ROBERT DE NEUFVILLE, my fellow BIG THINKER, has said I said I think raising taxes is never the right thing to do.  His rhetorical strategy is to show all Republicans are nuts because they have that opinion.  Obviously, big wars have to be funded with higher taxes.  Then he makes "the move" to the position that it's dogmatic and cruel to believe that we couldn't save Medicare through higher taxes.

Now the line Robert quotes from ME is one where I summarize the position of Mchele Bachmann, who presented herself as the courageous defender of pure principles.

I even showed the absurd extreme to which she pushed that tax principle, causing poor Pawlenty to grovel in apology over some increase in a cigarette tax (or fee).  Surely that tax was fairly insignificant.  Not only that, if you're going to tax something, you might as well begin, for reasons to obvious to mention, with cigarettes.

Our friend Robert ignored both the LITERARY CHARACTER (which he must have noticed as a political theorist) and the SOCIAL SCIENTIFIC CHARACTER of my post.

I explained why debates preceding a caucus (and, in this case, in the immediate context of a straw poll) are likely to favor extremely principled and imprudent candidates.  The audience of the debate is composed of voters who are generally more enthusiastic and ideological than even mainstream memebers of their party.

Not only that, a "yes, but" answer on the tax question would require more nuance than would be possible in the time allotted.  So that mischievious Byron York was playing with the candidates by asking them a question that he knew they would all have to answer in an "exceptionless" way.  Of course any Republican in power might accept a compromise that would include a dime of tax increases for every dollar of tax cuts.  Even Reagan raised taxes, etc., etc.  The reason the Republicans weren't about compromising during the fake crisis of the debt ceiling was that they had the president where they wanted him.  The point of our separation of powers system is to compel compromise out of necessity; it's not meant to get ambitious men and women to compromise when they don't have to.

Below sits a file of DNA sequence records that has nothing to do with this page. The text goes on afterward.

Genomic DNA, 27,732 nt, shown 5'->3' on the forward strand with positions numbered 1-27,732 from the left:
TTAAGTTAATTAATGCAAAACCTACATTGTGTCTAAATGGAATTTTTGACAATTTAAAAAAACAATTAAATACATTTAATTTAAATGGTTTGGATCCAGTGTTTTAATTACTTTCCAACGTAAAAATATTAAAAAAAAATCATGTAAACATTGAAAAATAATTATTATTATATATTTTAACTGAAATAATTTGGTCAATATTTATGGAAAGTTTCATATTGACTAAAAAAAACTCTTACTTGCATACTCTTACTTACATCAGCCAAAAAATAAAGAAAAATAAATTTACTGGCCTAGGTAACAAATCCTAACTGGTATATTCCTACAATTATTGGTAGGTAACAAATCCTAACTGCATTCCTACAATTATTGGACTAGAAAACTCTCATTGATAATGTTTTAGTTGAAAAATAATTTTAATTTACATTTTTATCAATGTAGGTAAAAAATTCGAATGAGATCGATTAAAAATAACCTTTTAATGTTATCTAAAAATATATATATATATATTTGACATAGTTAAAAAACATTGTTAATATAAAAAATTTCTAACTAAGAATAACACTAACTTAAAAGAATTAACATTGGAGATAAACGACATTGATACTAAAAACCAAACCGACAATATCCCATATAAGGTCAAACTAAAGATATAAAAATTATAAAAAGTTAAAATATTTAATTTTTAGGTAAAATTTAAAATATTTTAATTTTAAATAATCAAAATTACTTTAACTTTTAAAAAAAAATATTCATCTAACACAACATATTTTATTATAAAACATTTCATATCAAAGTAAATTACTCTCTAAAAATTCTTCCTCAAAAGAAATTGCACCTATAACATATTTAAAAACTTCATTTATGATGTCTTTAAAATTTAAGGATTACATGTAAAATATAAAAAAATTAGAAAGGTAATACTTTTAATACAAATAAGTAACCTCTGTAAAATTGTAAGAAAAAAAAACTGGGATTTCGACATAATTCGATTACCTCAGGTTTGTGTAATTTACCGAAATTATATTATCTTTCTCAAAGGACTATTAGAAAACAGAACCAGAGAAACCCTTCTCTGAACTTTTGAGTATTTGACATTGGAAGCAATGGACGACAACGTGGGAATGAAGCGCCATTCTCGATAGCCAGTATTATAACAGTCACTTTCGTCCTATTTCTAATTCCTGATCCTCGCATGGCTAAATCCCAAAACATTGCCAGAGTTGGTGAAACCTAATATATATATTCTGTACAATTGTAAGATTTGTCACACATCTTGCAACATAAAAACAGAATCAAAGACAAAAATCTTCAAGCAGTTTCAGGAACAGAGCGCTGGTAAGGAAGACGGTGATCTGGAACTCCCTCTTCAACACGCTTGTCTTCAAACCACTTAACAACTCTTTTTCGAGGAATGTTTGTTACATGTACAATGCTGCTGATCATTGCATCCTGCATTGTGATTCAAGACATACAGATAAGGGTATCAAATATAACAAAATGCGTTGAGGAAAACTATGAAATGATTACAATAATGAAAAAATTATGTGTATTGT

I also was trying to explain, in my social scientific way, that the debate format favors AUTHENTIC candidates--those who are perfectly comfortable with because they really believe what they're saying.  This time it favored BACHMANN most of all, because her brand of authenticity resonates with so many of the likely caucus voters.  But it also favored SANTORUM and RON PAUL.  It wasn't so good for ROMNEY, HUNTSMAN, and PAWLENTY.  And although people tend to think GINGRICH is authentic on the level of ideas, there's too obviously the problem of "his record," meaning his whole, messed-up life so far.

In 2008, you'll remember, the debate format favored the authentic McCAIN and HUCKABEE.  (That is, the early, unscripted, "what the Huck," authentic evangelical Huckabee.)

So Robert was employing a tried-and-true partisan tactic of attacking the relative extremism of the rhetoric of the campaign for the nomination of the other party.  But, when the audience shifts in the fall, the rhetoric inevitably shifts.  (It might be the case that Bachmann is so darn authentic she can't make that move, but it's also very unlikely that she'll get the nomination.)

In any case:  I do agree with the general Republican view that the idea that raising taxes could save Medicare as it now exists is an illusion.  And that the president's attempt to move us in the direction of European social democracy through higher and more progressive taxation is fatally discredited--perhaps even in his own eyes.  BIGGER GOVERNMENT through higher taxes can't cure what ails us now.

That's not to say that raising taxes is always wrong, of course.  I thought I also made it clear that I thought that raising that debt ceiling is surely right for now, given how much of government spending now goes to paying off the debt.  Surely my praise of Santorum for courageously calling attention to Bachmann's showboating was clear enough.  Finally:  I mentioned that Bachmann herslf said that TAX issues aren't like LIFE issues.  They're only about MONEY!  So my post, I thought, was a defense of a prudent, pro-growth, reform and (as little as possible) truncation of our present entitlement system.